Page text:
Good Gardening with Mark Curtis: January 2020

01/01/20 News

Where can you find Red Riding Hood and Rip van Winkle in the bed together? Sounds like a Christmas cracker joke, but it is of course, the world of spring bulbs. You may have missed out on the loose bulbs, but potted bulbs are promisingly poking their heads through, and can be carefully transplanted in bowls, beds and containers. One of Alan Titchmarsh's ‘desert island' flowers is the Snake's Head Fritillary – a nodding flower of dusky gorgeousness. It will naturalise and spread, but needs a humus-rich and reliably summer-damp meadow ground. 
For window boxes and containers, or even an alpine bed, dwarf tulips are a delight. Tulip ‘Persian Pearl’, with its purple outer petals and yellow centre can make a splash. At just 6 inches tall, it won't get knocked down by the spring winds. The aforementioned ‘Red Riding Hood’, scarlet with a boldy striped leaf and an Award of Garden Merit is also dwarf and versatile for containers. For real flare, ‘Guiseppe Verdi’ or ‘Stresa’ (also with an Award of Garden Merit from the RHS) both have a carmine and yellow flowers and will add a real lift to your display. If dusky sultriness is more for you, the frilly parrot feathered edged ‘Rococo’ looks refined. It is over a foot tall though, so position accordingly.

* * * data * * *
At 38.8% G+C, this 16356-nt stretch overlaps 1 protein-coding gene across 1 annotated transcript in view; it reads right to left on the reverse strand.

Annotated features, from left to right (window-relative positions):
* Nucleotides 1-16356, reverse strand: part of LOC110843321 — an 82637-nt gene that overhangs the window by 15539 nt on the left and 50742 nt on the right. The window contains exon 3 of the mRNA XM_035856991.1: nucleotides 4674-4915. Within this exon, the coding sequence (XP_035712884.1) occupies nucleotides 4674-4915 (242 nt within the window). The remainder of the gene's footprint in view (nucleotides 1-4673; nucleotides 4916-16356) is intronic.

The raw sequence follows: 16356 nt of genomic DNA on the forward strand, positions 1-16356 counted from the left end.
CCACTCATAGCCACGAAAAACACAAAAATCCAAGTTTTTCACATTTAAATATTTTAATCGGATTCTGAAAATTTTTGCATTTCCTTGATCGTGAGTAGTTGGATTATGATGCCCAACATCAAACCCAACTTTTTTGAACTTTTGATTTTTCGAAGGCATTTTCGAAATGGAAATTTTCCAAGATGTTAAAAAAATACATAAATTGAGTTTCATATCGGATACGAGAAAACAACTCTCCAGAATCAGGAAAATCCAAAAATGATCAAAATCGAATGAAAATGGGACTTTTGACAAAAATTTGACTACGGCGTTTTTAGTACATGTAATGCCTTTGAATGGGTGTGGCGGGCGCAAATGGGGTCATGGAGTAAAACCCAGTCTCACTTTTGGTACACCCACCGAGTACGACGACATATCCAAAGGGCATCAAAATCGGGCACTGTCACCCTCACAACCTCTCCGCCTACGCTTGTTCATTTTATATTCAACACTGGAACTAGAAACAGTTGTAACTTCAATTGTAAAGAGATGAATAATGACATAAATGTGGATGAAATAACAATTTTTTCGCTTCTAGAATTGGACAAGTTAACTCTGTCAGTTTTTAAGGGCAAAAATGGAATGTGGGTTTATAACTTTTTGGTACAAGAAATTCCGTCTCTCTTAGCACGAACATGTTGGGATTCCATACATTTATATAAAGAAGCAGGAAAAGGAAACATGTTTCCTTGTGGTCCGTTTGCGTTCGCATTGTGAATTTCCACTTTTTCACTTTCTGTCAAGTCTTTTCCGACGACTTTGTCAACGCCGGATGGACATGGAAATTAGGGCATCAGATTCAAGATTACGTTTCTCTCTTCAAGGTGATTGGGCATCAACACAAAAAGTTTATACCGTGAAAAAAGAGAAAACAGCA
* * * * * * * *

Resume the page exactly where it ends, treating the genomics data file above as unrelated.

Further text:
For a starburst of yellow, the dwarf Daffodil ‘Rip van Winkle’. I suppose it gets its name from the shagginess of Rip's beard. Invaluable as one of the few white daffodils, scented as well, ‘Thalia’ is named after the goddess of comedy and verses, and is particularly cheery.
In the end, if you can't decide, then I would go for Narcissus ‘Tete-a-Tete’, one of the most popular dwarf daffodil varieties with up to 3 flowers per stem. Don't forget to feed all bulbs after flowering, this will guarantee you a fine display in the following year.

Mark Curtis
Plant Manager, Tates of Sussex

For more gardening tips for the month, please visit